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Alleged Power Grab: Is Internet Governance Hanging by a Thread?

The Internet Governance Forum in Bali is not without excitement as usual. There is a rumour about a power grab by the technical community. If the "power grab" is true, then I am assuming that this is a response to threats of institutional frameworks governing or interfering with the current status quo. Personally, I feel that this is anti thesis to "enhanced cooperation". If for some reason, ICANN or the US Government is behind the scenes in instigating this move, then I would suggest that it is very bad strategy and will cause more damage than harm to the current status quo. more»

The Big Bad Internet

I often think there are only two types of stories about the Internet. One is a continuing story of prodigious technology that continues to shrink in physical size and at the same time continue to dazzle and amaze us... The other is a darker evolving story of the associated vulnerabilities of this technology where we've seen "hacking" turn into organised crime and from there into a scale of sophistication that is sometimes termed "cyber warfare". And in this same darker theme one could add the current set of stories about various forms of state sponsored surveillance and espionage on the net. more»

Filtering the Internet Is Still a Bad Idea: DCA, ABC, and Steroid Searches

A few days ago, ABC News ran an "investigative" piece called "Group Probes Ease and Danger of Buying Steroids Online." ABC describes the "group" at issue as "an online watchdog," the Digital Citizens Alliance. That group determined that some of the millions of available YouTube videos encourage steroid use and that YouTube (which is owned by Google) places ads next to steroid-related videos and search results. They argue that Google and YouTube should be held legally responsible for any illegal content linked or posted. more»

In Which We Consider the Meaning of 'Authorized': GIVAUDAN FRAGRANCES CORPORATION v. Krivda

What does authorized access mean? If an employee with authorized access to a computer system goes into that system, downloads company secrets, and hands that information over to the company's competitor, did that alleged misappropriation of company information constitute unauthorized access? This is no small question. If the access is unauthorized, the employee potentially violated the Computer Fraud and Abuse Act (CFAA) (the CFAA contains both criminal and civil causes of action). But courts get uncomfortable here. more»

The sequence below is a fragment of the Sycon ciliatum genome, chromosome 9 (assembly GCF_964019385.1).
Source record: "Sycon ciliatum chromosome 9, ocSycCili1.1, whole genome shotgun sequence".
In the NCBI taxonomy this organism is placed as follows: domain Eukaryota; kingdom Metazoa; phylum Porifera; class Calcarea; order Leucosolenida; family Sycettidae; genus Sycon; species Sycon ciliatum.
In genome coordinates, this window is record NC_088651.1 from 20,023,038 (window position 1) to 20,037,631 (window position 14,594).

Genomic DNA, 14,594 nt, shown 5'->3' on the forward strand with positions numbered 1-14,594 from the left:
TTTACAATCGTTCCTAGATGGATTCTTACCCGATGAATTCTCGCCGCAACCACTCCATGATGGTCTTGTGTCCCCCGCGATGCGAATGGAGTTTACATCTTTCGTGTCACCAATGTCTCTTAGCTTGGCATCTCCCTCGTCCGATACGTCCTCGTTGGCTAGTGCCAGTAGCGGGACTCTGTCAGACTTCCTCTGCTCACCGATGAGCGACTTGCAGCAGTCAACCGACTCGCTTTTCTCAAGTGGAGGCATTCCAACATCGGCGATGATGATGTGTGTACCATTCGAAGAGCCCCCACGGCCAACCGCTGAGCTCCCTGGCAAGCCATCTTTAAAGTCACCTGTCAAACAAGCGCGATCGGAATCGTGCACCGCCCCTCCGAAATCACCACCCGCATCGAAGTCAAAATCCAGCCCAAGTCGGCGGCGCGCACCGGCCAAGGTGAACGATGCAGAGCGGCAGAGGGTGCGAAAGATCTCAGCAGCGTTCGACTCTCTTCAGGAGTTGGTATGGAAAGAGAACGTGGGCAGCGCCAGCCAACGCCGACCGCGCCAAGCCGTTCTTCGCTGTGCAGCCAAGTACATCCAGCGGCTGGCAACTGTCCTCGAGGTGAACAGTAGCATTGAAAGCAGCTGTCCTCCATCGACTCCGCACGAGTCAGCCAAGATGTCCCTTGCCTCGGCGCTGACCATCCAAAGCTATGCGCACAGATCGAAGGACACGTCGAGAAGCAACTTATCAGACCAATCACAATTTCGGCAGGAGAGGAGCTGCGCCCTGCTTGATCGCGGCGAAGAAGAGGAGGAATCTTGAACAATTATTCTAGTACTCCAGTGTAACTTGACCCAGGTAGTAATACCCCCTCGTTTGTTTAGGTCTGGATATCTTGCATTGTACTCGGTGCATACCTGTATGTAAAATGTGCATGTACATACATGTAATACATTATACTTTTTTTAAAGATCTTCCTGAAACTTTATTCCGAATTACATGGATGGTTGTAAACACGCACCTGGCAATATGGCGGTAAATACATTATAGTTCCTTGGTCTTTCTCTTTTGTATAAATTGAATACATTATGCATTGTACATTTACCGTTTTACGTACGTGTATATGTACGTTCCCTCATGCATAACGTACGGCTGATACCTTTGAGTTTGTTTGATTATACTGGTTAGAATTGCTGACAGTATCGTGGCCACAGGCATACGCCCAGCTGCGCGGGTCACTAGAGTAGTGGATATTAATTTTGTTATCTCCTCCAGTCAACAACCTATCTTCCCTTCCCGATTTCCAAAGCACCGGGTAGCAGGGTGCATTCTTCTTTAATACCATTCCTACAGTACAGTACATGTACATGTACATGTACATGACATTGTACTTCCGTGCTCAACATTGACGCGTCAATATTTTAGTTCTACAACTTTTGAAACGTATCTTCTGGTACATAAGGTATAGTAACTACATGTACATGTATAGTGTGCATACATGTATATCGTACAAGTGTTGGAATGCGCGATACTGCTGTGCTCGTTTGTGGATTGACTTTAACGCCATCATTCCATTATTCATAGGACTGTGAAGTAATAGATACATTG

Domain Name Registrar Allows Completely Blank WHOIS

In a very casual and low-key footnote over the weekend, ICANN announced it would be further bypassing the Affirmation of Commitments and ignoring the WHOIS Review Team Report. There will be no enhanced validation or verification of WHOIS because unidentified people citing unknown statistics have said it would be too expensive... As a topic which has burned untold hours of community debate and development, the vague minimalist statement dismisses every ounce of work put in by stakeholders. more»

NJ Content Liability Law Ruled Inconsistent with Sec. 230 (just like in Washington and Tennesse)

Back in a time before most members of Congress or prosecutors knew that there was an Internet, there was Prodigy. Prodigy, as part of its service, ran family-friendly chat rooms that it moderated in an effort to keep kids protected from unfortunate content. In a different Prodigy chat room, some unknown third party said something apparently bad about an investment firm Stratton-Oakmont. Stratton-Oakmont didn't like that very much, and sued. more»

Phishing: A Look Into the E-Crime Landscape

At the recent Anti-Phishing Working Group meeting in San Francisco, Rod Rasmussen and I published our latest APWG Global Phishing Survey. Phishing is a distinct kind of e-crime, one that's possible to measure and analyze in depth. Our report is a look at how criminals act and react, and what the implications are for the domain name industry. more»

ICANN and Your Internet Abuse

In spite of the material we were presented with in Durban something has gone very wrong inside of ICANN Compliance. KnujOn has published a report which demonstrates that ICANN Compliance appears to completely collapse between September 2012 and December 2012. Following December 2012, ICANN seems to stop responding to or processing any complaints. It is around this time certain compliance employees start disappearing. This was not limited to the Sydney office as some would have us believe... more»

A Question of DNS Protocols

One of the most prominent denial of service attacks in recent months was one that occurred in March 2013 between Cloudflare and Spamhaus... How did the attackers generate such massive volumes of attack traffic? The answer lies in the Domain Name System (DNS). The attackers asked about domain names, and the DNS system answered. Something we all do all of the time of the Internet. So how can a conventional activity of translating a domain name into an IP address be turned into a massive attack? more»

How Safe is FttH?

My blog 'What PRISM, credit card hacking and Chromecast have to do with FttH' led to some very interesting discussions all around the world. One of issues that was discussed was that the sheer capacity of FttH will also allow hackers, criminals and others to use that massive capacity for the wrong reasons. Its volume will make it increasingly difficult to police. more»